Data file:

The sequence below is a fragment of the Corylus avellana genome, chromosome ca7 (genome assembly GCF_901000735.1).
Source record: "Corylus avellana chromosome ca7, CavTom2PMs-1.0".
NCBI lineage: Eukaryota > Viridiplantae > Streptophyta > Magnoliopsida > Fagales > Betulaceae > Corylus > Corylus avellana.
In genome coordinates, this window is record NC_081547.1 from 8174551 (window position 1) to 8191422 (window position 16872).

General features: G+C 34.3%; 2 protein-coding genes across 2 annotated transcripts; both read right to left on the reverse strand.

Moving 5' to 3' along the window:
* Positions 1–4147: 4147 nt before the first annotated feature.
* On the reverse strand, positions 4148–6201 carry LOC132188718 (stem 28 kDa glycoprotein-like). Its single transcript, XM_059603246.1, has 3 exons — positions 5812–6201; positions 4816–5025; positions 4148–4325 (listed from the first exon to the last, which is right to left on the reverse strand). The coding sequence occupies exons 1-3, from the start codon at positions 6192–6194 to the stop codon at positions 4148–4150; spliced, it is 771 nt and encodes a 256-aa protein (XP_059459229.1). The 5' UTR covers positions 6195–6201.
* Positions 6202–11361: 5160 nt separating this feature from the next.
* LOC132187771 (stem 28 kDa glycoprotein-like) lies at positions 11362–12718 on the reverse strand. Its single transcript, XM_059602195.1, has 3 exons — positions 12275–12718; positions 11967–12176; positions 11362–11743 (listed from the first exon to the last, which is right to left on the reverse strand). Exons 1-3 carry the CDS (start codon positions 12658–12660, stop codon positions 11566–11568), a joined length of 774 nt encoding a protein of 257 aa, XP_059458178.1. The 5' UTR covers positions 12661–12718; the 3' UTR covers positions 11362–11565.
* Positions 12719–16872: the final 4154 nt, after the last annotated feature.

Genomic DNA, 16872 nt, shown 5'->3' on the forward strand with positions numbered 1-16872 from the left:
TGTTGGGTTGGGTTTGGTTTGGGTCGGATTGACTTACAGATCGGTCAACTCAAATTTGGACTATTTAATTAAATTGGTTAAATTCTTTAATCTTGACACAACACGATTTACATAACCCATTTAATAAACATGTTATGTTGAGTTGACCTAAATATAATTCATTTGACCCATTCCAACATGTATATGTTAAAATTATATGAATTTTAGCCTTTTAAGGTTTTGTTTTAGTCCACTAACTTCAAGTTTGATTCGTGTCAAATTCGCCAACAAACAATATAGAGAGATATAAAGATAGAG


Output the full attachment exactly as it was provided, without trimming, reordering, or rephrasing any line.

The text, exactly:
The sequence below is a fragment of the Corylus avellana genome, chromosome ca7 (genome assembly GCF_901000735.1).
Source record: "Corylus avellana chromosome ca7, CavTom2PMs-1.0".
NCBI lineage: Eukaryota > Viridiplantae > Streptophyta > Magnoliopsida > Fagales > Betulaceae > Corylus > Corylus avellana.
In genome coordinates, this window is record NC_081547.1 from 8174551 (window position 1) to 8191422 (window position 16872).

General features: G+C 34.3%; 2 protein-coding genes across 2 annotated transcripts; both read right to left on the reverse strand.

Moving 5' to 3' along the window:
* Positions 1–4147: 4147 nt before the first annotated feature.
* On the reverse strand, positions 4148–6201 carry LOC132188718 (stem 28 kDa glycoprotein-like). Its single transcript, XM_059603246.1, has 3 exons — positions 5812–6201; positions 4816–5025; positions 4148–4325 (listed from the first exon to the last, which is right to left on the reverse strand). The coding sequence occupies exons 1-3, from the start codon at positions 6192–6194 to the stop codon at positions 4148–4150; spliced, it is 771 nt and encodes a 256-aa protein (XP_059459229.1). The 5' UTR covers positions 6195–6201.
* Positions 6202–11361: 5160 nt separating this feature from the next.
* LOC132187771 (stem 28 kDa glycoprotein-like) lies at positions 11362–12718 on the reverse strand. Its single transcript, XM_059602195.1, has 3 exons — positions 12275–12718; positions 11967–12176; positions 11362–11743 (listed from the first exon to the last, which is right to left on the reverse strand). Exons 1-3 carry the CDS (start codon positions 12658–12660, stop codon positions 11566–11568), a joined length of 774 nt encoding a protein of 257 aa, XP_059458178.1. The 5' UTR covers positions 12661–12718; the 3' UTR covers positions 11362–11565.
* Positions 12719–16872: the final 4154 nt, after the last annotated feature.

Genomic DNA, 16872 nt, shown 5'->3' on the forward strand with positions numbered 1-16872 from the left:
TGTTGGGTTGGGTTTGGTTTGGGTCGGATTGACTTACAGATCGGTCAACTCAAATTTGGACTATTTAATTAAATTGGTTAAATTCTTTAATCTTGACACAACACGATTTACATAACCCATTTAATAAACATGTTATGTTGAGTTGACCTAAATATAATTCATTTGACCCATTCCAACATGTATATGTTAAAATTATATGAATTTTAGCCTTTTAAGGTTTTGTTTTAGTCCACTAACTTCAAGTTTGATTCGTGTCAAATTCGCCAACAAACAATATAGAGAGATATAAAGATAGAG